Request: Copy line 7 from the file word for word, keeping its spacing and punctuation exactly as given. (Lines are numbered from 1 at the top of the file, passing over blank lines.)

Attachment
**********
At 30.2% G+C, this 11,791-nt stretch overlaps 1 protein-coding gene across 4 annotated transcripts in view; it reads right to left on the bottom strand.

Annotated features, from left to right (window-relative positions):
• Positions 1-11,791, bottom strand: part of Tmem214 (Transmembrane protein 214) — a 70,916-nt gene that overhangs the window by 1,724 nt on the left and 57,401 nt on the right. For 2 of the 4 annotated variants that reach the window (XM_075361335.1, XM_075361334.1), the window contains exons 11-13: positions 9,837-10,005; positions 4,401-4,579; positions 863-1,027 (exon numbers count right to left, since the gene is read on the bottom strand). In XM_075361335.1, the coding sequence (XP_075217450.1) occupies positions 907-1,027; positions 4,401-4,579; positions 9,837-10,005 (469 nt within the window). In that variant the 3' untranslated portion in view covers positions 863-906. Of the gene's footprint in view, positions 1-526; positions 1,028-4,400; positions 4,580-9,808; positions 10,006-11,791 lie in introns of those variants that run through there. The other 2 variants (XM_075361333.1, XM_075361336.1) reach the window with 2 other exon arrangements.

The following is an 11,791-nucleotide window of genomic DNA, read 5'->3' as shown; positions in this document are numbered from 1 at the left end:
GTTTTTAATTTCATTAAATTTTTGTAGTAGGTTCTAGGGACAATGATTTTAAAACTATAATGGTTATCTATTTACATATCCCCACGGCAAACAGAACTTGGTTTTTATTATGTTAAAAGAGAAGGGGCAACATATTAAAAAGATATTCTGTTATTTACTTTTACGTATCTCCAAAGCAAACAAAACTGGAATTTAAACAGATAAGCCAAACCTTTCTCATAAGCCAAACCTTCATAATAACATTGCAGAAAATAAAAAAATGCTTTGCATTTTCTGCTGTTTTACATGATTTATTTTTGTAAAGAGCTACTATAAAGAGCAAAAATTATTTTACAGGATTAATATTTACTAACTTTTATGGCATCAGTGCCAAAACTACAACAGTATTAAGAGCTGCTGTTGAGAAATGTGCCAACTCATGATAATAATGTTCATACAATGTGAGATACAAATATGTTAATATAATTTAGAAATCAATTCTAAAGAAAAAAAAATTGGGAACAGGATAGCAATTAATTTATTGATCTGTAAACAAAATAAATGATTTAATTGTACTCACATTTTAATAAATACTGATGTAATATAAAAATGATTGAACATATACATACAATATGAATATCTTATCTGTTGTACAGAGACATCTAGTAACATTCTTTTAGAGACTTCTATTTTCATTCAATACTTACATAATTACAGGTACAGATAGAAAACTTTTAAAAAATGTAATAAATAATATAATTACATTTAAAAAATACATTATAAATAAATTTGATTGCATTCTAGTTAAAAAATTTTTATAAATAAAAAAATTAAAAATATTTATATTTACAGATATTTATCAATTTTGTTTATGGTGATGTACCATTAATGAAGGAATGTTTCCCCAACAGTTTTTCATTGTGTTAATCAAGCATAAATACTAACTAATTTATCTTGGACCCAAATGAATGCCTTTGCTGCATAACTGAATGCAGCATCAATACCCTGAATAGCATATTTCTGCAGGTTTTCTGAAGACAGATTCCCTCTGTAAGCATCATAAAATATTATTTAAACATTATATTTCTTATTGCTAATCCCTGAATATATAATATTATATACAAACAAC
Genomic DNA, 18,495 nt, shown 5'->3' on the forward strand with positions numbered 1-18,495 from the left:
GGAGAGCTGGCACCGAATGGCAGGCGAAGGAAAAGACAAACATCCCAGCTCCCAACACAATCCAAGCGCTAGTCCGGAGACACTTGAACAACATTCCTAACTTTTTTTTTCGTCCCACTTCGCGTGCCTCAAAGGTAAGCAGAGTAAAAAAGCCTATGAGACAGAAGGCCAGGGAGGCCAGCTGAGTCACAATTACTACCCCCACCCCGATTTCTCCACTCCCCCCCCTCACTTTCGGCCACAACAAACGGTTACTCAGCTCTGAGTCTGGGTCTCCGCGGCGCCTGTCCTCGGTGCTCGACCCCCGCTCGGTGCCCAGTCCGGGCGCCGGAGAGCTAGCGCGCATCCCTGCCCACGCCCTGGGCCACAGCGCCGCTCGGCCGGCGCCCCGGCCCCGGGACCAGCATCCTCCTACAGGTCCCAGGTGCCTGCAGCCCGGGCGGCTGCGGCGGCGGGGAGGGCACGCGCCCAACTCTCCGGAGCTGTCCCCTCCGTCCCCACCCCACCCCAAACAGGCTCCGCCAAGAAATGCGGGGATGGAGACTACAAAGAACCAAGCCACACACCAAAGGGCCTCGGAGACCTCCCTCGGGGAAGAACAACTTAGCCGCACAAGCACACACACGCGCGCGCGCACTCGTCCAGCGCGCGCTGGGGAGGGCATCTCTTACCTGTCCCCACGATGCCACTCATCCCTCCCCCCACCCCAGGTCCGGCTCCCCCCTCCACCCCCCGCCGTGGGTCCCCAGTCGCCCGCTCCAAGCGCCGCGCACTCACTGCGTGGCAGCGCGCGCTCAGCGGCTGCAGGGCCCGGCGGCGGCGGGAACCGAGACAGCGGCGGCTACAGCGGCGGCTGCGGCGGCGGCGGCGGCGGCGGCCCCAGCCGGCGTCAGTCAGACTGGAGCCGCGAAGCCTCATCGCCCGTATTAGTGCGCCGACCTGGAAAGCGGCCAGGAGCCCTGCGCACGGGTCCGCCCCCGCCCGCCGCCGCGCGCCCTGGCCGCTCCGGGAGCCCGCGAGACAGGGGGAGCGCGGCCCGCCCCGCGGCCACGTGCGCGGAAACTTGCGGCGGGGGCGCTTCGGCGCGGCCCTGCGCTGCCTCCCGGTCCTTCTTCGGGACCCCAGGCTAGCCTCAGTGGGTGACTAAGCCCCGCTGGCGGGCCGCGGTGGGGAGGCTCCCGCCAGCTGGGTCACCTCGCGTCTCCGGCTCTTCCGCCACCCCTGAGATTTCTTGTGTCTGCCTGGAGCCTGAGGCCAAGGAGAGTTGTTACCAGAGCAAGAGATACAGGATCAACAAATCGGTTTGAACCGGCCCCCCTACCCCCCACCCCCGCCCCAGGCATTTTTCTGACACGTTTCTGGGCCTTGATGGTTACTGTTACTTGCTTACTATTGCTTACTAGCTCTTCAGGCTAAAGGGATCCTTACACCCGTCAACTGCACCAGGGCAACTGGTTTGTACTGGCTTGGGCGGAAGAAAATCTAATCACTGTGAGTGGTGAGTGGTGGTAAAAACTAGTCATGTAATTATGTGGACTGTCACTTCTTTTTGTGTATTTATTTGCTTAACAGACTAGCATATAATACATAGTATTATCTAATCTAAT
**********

GGAGAGCTGGCACCGAATGGCAGGCGAAGGAAAAGACAAACATCCCAGCTCCCAACACAATCCAAGCGCTAGTCCGGAGACACTTGAACAACATTCCTAACTTTTTTTTTCGTCCCACTTCGCGTGCCTCAAAGGTAAGCAGAGTAAAAAAGCCTATGAGACAGAAGGCCAGGGAGGCCAGCTGAGTCACAATTACTACCCCCACCCCGATTTCTCCACTCCCCCCCCTCACTTTCGGCCACAACAAACGGTTACTCAGCTCTGAGTCTGGGTCTCCGCGGCGCCTGTCCTCGGTGCTCGACCCCCGCTCGGTGCCCAGTCCGGGCGCCGGAGAGCTAGCGCGCATCCCTGCCCACGCCCTGGGCCACAGCGCCGCTCGGCCGGCGCCCCGGCCCCGGGACCAGCATCCTCCTACAGGTCCCAGGTGCCTGCAGCCCGGGCGGCTGCGGCGGCGGGGAGGGCACGCGCCCAACTCTCCGGAGCTGTCCCCTCCGTCCCCACCCCACCCCAAACAGGCTCCGCCAAGAAATGCGGGGATGGAGACTACAAAGAACCAAGCCACACACCAAAGGGCCTCGGAGACCTCCCTCGGGGAAGAACAACTTAGCCGCACAAGCACACACACGCGCGCGCGCACTCGTCCAGCGCGCGCTGGGGAGGGCATCTCTTACCTGTCCCCACGATGCCACTCATCCCTCCCCCCACCCCAGGTCCGGCTCCCCCCTCCACCCCCCGCCGTGGGTCCCCAGTCGCCCGCTCCAAGCGCCGCGCACTCACTGCGTGGCAGCGCGCGCTCAGCGGCTGCAGGGCCCGGCGGCGGCGGGAACCGAGACAGCGGCGGCTACAGCGGCGGCTGCGGCGGCGGCGGCGGCGGCGGCCCCAGCCGGCGTCAGTCAGACTGGAGCCGCGAAGCCTCATCGCCCGTATTAGTGCGCCGACCTGGAAAGCGGCCAGGAGCCCTGCGCACGGGTCCGCCCCCGCCCGCCGCCGCGCGCCCTGGCCGCTCCGGGAGCCCGCGAGACAGGGGGAGCGCGGCCCGCCCCGCGGCCACGTGCGCGGAAACTTGCGGCGGGGGCGCTTCGGCGCGGCCCTGCGCTGCCTCCCGGTCCTTCTTCGGGACCCCAGGCTAGCCTCAGTGGGTGACTAAGCCCCGCTGGCGGGCCGCGGTGGGGAGGCTCCCGCCAGCTGGGTCACCTCGCGTCTCCGGCTCTTCCGCCACCCCTGAGATTTCTTGTGTCTGCCTGGAGCCTGAGGCCAAGGAGAGTTGTTACCAGAGCAAGAGATACAGGATCAACAAATCGGTTTGAACCGGCCCCCCTACCCCCCACCCCCGCCCCAGGCATTTTTCTGACACGTTTCTGGGCCTTGATGGTTACTGTTACTTGCTTACTATTGCTTACTAGCTCTTCAGGCTAAAGGGATCCTTACACCCGTCAACTGCACCAGGGCAACTGGTTTGTACTGGCTTGGGCGGAAGAAAATCTAATCACTGTGAGTGGTGAGTGGTGGTAAAAACTAGTCATGTAATTATGTGGACTGTCACTTCTTTTTGTGTATTTATTTGCTTAACAGACTAGCATATAATACATAGTATTATCTAATCTAAT